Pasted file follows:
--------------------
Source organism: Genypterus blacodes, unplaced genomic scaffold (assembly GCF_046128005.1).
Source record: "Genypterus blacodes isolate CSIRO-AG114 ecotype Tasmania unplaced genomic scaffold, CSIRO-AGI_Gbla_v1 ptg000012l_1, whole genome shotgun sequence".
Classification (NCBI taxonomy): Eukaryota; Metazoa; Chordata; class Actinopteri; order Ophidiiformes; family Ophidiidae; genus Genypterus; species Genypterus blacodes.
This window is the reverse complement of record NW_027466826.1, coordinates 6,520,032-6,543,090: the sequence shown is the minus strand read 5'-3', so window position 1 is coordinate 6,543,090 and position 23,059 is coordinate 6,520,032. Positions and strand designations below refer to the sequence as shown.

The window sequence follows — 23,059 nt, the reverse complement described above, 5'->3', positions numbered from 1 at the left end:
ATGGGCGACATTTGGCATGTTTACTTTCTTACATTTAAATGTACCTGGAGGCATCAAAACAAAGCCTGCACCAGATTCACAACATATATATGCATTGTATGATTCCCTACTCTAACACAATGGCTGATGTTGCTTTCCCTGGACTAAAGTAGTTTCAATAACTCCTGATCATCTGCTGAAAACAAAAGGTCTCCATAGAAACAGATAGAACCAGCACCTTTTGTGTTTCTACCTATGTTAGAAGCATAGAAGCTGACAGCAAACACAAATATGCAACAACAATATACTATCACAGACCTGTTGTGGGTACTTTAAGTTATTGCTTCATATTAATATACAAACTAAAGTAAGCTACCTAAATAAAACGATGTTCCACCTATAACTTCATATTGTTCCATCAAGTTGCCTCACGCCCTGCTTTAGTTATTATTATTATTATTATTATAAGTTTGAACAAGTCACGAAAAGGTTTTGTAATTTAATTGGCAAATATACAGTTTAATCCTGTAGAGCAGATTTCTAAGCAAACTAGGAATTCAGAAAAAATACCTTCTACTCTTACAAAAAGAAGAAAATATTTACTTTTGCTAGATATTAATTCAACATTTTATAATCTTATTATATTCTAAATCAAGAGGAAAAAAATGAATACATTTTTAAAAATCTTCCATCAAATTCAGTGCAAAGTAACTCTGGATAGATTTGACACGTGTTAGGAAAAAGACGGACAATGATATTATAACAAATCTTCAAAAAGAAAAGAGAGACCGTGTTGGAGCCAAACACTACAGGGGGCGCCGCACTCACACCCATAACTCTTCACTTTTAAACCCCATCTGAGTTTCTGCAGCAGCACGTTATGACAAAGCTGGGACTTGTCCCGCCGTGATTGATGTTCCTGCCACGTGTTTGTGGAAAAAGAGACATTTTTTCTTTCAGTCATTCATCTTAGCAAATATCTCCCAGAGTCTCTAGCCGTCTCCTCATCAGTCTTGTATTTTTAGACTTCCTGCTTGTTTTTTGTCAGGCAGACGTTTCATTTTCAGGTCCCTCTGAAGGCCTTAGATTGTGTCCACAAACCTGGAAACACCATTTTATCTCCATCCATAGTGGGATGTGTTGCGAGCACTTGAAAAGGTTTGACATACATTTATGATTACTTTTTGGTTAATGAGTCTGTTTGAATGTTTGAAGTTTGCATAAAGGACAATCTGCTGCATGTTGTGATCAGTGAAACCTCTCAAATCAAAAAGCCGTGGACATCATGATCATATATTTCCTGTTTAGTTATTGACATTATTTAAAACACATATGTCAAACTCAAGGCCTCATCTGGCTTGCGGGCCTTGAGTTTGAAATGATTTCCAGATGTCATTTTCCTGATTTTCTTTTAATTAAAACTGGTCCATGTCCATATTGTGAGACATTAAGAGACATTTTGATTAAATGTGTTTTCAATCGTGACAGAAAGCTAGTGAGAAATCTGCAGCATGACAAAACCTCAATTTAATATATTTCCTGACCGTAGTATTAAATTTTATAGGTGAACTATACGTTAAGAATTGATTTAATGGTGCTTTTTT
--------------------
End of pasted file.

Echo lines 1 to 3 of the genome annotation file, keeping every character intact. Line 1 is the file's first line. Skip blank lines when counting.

Source organism: Genypterus blacodes, unplaced genomic scaffold (assembly GCF_046128005.1).
Source record: "Genypterus blacodes isolate CSIRO-AG114 ecotype Tasmania unplaced genomic scaffold, CSIRO-AGI_Gbla_v1 ptg000012l_1, whole genome shotgun sequence".
Classification (NCBI taxonomy): Eukaryota; Metazoa; Chordata; class Actinopteri; order Ophidiiformes; family Ophidiidae; genus Genypterus; species Genypterus blacodes.